Why you should use Life cycle cost analysis as an evaluation tool?

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Why you should use Life cycle cost analysis as an evaluation tool?

Life cycle cost analysis (LCC) concept developed to understand the real costs associated with procuring, operating and maintenance energy consuming equipment’s as pumps, boilers, HVAC and others.

Life-cycle cost can be broken-down for analysis purposes into a number of key components, Initial Capital Cost, Operating/Energy Costs, Replacement/Wear Part Costs, maintenance & Repair Costs.

Initial Capital Cost Capital cost is the most visible cost and has historically been the primary selection criterion for most items of capital equipment.

For example Pump users are now becoming increasingly aware of post installation costs and their impact on the total cost of ownership.

Lowest capital cost purchases rarely prove economic in the longer term and given that the initial capital cost of a centrifugal, inclusive of installation, typically equates to between 5%-20% of whole life cost, placing more emphasis on post installation cost will clearly prove much more economic.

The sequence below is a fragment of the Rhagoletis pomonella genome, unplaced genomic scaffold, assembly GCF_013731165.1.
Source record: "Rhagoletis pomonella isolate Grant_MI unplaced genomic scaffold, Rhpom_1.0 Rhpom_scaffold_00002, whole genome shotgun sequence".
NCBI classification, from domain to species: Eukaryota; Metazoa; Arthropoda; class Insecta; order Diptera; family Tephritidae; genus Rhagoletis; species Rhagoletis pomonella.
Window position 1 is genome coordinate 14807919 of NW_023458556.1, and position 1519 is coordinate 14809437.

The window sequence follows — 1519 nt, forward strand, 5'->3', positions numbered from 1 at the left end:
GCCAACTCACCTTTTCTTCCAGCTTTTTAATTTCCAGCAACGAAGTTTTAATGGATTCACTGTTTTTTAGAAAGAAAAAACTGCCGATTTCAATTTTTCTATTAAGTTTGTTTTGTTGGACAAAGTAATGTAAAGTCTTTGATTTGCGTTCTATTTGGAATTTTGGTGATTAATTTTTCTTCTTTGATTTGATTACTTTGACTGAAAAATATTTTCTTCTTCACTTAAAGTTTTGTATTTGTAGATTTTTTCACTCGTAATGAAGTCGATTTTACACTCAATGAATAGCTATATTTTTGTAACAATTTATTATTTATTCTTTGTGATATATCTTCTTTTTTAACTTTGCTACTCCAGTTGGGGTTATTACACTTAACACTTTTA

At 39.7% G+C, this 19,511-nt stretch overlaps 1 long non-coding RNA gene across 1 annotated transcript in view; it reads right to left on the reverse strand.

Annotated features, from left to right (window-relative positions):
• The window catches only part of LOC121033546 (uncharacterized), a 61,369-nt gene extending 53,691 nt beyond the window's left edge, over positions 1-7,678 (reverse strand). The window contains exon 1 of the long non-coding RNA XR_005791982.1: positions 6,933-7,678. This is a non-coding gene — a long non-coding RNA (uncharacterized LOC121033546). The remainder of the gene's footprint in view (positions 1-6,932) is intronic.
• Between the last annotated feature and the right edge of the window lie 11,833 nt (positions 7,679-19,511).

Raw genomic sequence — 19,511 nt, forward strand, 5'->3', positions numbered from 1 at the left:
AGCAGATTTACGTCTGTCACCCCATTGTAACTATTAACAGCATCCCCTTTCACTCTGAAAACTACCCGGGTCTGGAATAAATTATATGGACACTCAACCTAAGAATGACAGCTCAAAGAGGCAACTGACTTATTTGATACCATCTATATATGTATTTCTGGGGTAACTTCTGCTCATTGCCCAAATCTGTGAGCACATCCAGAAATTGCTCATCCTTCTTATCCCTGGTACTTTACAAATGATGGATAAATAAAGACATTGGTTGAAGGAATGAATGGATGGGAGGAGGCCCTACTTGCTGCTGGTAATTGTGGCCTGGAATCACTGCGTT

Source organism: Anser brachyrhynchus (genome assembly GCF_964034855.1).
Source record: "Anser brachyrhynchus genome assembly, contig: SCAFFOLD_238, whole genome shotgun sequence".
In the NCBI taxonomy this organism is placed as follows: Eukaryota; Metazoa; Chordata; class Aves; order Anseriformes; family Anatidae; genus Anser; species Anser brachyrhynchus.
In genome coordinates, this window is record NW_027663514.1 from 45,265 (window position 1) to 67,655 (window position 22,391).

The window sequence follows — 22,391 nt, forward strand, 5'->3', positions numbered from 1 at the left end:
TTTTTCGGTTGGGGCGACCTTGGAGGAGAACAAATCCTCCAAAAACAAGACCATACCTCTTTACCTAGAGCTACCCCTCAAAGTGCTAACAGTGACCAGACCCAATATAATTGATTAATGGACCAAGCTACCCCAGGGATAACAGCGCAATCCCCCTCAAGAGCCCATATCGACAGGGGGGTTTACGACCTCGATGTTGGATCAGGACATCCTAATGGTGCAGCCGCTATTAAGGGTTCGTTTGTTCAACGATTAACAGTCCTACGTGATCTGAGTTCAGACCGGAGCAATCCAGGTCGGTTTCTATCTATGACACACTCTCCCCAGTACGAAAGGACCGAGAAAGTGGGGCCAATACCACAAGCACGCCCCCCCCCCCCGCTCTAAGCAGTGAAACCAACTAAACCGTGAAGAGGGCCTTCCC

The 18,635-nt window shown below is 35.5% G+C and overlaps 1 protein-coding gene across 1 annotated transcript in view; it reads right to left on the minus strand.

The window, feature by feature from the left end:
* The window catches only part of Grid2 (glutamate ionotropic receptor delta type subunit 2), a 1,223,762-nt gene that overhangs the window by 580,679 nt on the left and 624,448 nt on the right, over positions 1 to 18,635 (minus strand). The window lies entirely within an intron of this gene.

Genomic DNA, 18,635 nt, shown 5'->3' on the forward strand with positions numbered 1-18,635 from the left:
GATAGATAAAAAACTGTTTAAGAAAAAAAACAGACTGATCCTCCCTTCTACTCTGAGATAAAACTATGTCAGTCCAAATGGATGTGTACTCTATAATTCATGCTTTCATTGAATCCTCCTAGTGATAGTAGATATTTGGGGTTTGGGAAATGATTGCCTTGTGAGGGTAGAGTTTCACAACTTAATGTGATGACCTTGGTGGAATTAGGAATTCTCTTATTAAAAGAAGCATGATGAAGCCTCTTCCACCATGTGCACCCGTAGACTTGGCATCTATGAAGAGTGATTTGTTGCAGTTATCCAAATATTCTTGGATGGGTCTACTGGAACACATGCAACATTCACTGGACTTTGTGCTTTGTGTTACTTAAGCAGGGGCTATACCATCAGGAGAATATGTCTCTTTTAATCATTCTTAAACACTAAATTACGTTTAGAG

Energy costs can easily equate to as much as 90% to 70% of the whole life cost of a pumping installation based on the energy cost applied.

Analysis of operating costs, in terms of energy consumption, is relatively straightforward, given that pump utilization and demand profiles are understood and predictable. The wire to water efficiency of existing or proposed installations can be compared and the results projected over the estimated lifetime of the installation. This should be a fundamental component of any tender assessment process or existing asset review procedure.

For more information and examples you can refer to the below links

https://www1.eere.energy.gov/manufacturing/tech_assistance/pdfs/pumplcc_1001.pdf

http://net.grundfos.com/doc/webnet/mining/downloads/7484_WSWW_Life_cycle_cost_GB.pdf

 

Magdy Aly

Energy manager, Energy efficiency consultant Passionate to help others to save Energy and Environment.

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